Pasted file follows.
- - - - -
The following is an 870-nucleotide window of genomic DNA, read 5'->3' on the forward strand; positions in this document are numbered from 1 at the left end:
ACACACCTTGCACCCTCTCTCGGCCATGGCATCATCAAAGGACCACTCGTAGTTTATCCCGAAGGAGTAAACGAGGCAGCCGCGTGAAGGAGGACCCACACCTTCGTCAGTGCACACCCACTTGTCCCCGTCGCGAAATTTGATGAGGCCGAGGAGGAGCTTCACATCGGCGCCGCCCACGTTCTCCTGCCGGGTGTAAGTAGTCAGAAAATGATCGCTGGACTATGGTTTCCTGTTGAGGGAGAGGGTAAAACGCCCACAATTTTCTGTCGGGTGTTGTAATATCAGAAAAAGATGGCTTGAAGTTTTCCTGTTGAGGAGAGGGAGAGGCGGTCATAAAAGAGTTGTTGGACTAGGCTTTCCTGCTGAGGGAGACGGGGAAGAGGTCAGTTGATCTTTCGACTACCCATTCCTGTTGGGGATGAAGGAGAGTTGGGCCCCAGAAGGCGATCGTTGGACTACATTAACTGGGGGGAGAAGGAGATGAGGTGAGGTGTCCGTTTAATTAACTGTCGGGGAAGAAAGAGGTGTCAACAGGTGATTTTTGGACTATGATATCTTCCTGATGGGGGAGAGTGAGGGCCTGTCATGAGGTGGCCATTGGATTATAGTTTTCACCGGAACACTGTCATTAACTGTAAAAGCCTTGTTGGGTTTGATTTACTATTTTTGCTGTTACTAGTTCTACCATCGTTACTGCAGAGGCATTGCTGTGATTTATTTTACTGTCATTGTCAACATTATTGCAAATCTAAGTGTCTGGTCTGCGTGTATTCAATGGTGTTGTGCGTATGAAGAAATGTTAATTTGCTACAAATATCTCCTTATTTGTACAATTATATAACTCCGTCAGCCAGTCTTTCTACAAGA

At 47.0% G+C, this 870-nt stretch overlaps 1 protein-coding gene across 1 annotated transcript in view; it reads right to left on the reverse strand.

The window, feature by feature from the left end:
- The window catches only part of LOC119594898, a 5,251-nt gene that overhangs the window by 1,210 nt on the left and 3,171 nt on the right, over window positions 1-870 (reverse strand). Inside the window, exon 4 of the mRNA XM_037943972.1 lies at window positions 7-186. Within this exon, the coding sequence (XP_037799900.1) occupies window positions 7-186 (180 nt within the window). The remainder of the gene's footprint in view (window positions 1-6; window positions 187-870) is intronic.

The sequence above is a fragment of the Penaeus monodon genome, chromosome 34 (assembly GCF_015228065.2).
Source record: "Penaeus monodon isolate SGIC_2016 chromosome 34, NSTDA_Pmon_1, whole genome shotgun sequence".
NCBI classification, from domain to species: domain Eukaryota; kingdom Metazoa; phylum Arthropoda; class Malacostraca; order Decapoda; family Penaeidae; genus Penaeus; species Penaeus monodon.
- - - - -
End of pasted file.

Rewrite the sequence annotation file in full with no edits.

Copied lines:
The following is an 870-nucleotide window of genomic DNA, read 5'->3' on the forward strand; positions in this document are numbered from 1 at the left end:
ACACACCTTGCACCCTCTCTCGGCCATGGCATCATCAAAGGACCACTCGTAGTTTATCCCGAAGGAGTAAACGAGGCAGCCGCGTGAAGGAGGACCCACACCTTCGTCAGTGCACACCCACTTGTCCCCGTCGCGAAATTTGATGAGGCCGAGGAGGAGCTTCACATCGGCGCCGCCCACGTTCTCCTGCCGGGTGTAAGTAGTCAGAAAATGATCGCTGGACTATGGTTTCCTGTTGAGGGAGAGGGTAAAACGCCCACAATTTTCTGTCGGGTGTTGTAATATCAGAAAAAGATGGCTTGAAGTTTTCCTGTTGAGGAGAGGGAGAGGCGGTCATAAAAGAGTTGTTGGACTAGGCTTTCCTGCTGAGGGAGACGGGGAAGAGGTCAGTTGATCTTTCGACTACCCATTCCTGTTGGGGATGAAGGAGAGTTGGGCCCCAGAAGGCGATCGTTGGACTACATTAACTGGGGGGAGAAGGAGATGAGGTGAGGTGTCCGTTTAATTAACTGTCGGGGAAGAAAGAGGTGTCAACAGGTGATTTTTGGACTATGATATCTTCCTGATGGGGGAGAGTGAGGGCCTGTCATGAGGTGGCCATTGGATTATAGTTTTCACCGGAACACTGTCATTAACTGTAAAAGCCTTGTTGGGTTTGATTTACTATTTTTGCTGTTACTAGTTCTACCATCGTTACTGCAGAGGCATTGCTGTGATTTATTTTACTGTCATTGTCAACATTATTGCAAATCTAAGTGTCTGGTCTGCGTGTATTCAATGGTGTTGTGCGTATGAAGAAATGTTAATTTGCTACAAATATCTCCTTATTTGTACAATTATATAACTCCGTCAGCCAGTCTTTCTACAAGA

At 47.0% G+C, this 870-nt stretch overlaps 1 protein-coding gene across 1 annotated transcript in view; it reads right to left on the reverse strand.

The window, feature by feature from the left end:
- The window catches only part of LOC119594898, a 5,251-nt gene that overhangs the window by 1,210 nt on the left and 3,171 nt on the right, over window positions 1-870 (reverse strand). Inside the window, exon 4 of the mRNA XM_037943972.1 lies at window positions 7-186. Within this exon, the coding sequence (XP_037799900.1) occupies window positions 7-186 (180 nt within the window). The remainder of the gene's footprint in view (window positions 1-6; window positions 187-870) is intronic.

The sequence above is a fragment of the Penaeus monodon genome, chromosome 34 (assembly GCF_015228065.2).
Source record: "Penaeus monodon isolate SGIC_2016 chromosome 34, NSTDA_Pmon_1, whole genome shotgun sequence".
NCBI classification, from domain to species: domain Eukaryota; kingdom Metazoa; phylum Arthropoda; class Malacostraca; order Decapoda; family Penaeidae; genus Penaeus; species Penaeus monodon.